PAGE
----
RENE shares have gone from being a FTSE AIM favourite to collapsing by 95% over the past five years. But a moderate recovery is not impossible in 2023.

ReNeuron shares

ReNeuron (LON: RENE) shares were at one point one of the hottest UK biotech stocks, soaring to over 300p at several points during mid-2019. But the FTSE AIM company has a frustrating habit of promising jam tomorrow — a not uncommon trait for smaller biotechs, but one that can become infuriating over time.

However, despite the risks, RENE could now be an undervalued play for investors prepared to take the risk of losing their entire stake. For context, Liberum has an 85p target on the stock, Allenby Capital a 72p target, and Edison a 77p target.

ReNeuron science: explain like I’m twelve

Unlike the current most popular biotech FTSE AIM share — Avacta — the science behind ReNeuron is not easy to break down for non-specialists (and I count myself as one of those).

Nevertheless, as a basic summary the company has two platforms:

ReNeuron’s stem cell Exosome Technology platform offers a delivery system for multiple payloads such as siRNA, mRNA, proteins, small molecules, and genes. The company’s proprietary cell lines work by producing a panel of distinct tissue matched Exosome drug delivery candidates.

RENE’s Conditionally Immortalized Induced Pluripotent Stem Sell platform uses pluripotent stem cells capable of self-renewal and the ability to develop into any cell type. Data from the company’s human neural stem cell line shows the cells can be reprogrammed to pluripotency. This allows for production of specific exosomes, cell-based therapeutics, or allogeneic cells of choice.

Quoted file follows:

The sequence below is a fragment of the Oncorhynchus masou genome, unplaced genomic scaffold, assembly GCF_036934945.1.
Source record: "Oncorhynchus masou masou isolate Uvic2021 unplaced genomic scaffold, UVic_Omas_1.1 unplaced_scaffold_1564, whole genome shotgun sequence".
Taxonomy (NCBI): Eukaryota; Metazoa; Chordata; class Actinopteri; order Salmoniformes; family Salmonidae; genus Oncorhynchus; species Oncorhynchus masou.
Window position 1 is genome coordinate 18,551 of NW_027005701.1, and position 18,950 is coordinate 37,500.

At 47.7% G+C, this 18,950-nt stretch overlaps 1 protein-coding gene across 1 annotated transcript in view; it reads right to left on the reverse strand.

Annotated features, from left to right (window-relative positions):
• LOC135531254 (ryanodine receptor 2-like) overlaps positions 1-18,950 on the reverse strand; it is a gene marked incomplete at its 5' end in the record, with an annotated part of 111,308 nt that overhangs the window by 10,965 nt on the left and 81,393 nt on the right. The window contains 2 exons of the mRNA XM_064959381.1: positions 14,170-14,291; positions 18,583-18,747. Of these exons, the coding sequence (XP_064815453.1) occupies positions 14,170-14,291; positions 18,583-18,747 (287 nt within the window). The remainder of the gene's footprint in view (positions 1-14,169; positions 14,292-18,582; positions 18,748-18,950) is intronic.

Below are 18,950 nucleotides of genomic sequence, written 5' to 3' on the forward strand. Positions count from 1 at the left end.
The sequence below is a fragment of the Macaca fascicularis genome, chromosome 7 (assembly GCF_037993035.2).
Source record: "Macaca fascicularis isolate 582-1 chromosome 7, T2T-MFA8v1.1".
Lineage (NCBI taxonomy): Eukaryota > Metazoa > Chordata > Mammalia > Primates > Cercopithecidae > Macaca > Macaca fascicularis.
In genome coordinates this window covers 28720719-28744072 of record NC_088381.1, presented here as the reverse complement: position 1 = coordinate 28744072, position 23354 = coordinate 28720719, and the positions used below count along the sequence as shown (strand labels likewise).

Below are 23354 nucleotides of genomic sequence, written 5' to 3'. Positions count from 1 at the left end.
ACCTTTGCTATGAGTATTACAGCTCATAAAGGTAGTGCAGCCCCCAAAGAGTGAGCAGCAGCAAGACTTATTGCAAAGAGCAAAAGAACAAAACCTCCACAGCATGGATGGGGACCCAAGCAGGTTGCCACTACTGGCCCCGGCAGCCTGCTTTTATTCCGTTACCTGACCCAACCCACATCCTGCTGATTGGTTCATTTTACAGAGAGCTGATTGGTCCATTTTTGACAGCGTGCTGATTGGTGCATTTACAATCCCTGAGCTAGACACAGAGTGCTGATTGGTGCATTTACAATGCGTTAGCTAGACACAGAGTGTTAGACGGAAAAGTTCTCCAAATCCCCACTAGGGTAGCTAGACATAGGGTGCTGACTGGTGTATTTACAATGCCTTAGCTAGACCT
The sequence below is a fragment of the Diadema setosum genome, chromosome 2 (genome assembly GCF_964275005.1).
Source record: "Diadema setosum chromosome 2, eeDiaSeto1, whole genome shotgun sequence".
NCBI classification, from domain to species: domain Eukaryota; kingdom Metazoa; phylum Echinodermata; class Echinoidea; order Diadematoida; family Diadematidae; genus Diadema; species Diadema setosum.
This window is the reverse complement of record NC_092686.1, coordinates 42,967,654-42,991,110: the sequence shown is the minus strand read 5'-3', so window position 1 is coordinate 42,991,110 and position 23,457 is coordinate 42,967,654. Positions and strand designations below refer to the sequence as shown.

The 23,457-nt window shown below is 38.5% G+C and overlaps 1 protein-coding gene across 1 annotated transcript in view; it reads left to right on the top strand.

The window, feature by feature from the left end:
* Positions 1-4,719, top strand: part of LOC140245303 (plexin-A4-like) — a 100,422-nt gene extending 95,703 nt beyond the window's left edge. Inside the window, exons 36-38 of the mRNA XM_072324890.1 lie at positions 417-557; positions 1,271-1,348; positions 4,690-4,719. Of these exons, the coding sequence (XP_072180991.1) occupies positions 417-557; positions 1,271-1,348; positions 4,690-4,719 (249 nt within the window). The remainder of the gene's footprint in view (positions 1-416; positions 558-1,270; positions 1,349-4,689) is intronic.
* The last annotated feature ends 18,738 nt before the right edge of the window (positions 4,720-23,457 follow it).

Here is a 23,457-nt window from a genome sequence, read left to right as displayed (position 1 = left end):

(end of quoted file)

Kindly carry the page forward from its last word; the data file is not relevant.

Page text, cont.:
RENE also has two clinical stage stem cell therapy candidates:

First, the Human Retinal Progenitor Cell Line, developed for the treatment of retinal diseases. The treatment is currently undergoing a promising, Phase 1/2a US-based clinical study.

The second is its Immortalized Neural Progenitor Cell line, developed to help improve the symptoms of patients who have suffered a stroke. While it saw positive Phase 2 data, the company has paused further trials in favour of progressing the programme through regional partnerships.

Both candidates are out-licensed to Fosun Pharma in the China and are now also available for out-license outside of China. Its ultimate revenue strategy is to out-licence its therapies to multiple commercial partners if clinical trials conclude in its favour.

Finance and recent developments

In H1 results, RENE saw revenue climb to £438,000 from £58,000 in the same half last year, with most of this revenue increase coming from a technology transfer and supply agreement with Fosun Pharma. Operating costs were reduced to £4.7 million, down from £6.1 million as the company reduced clinical trial operations.

And most importantly, it ended the half with a gross cash position of £10.5 million, enough to fund operations until circa this time next year. For context, this is almost double RENE’s current market cap.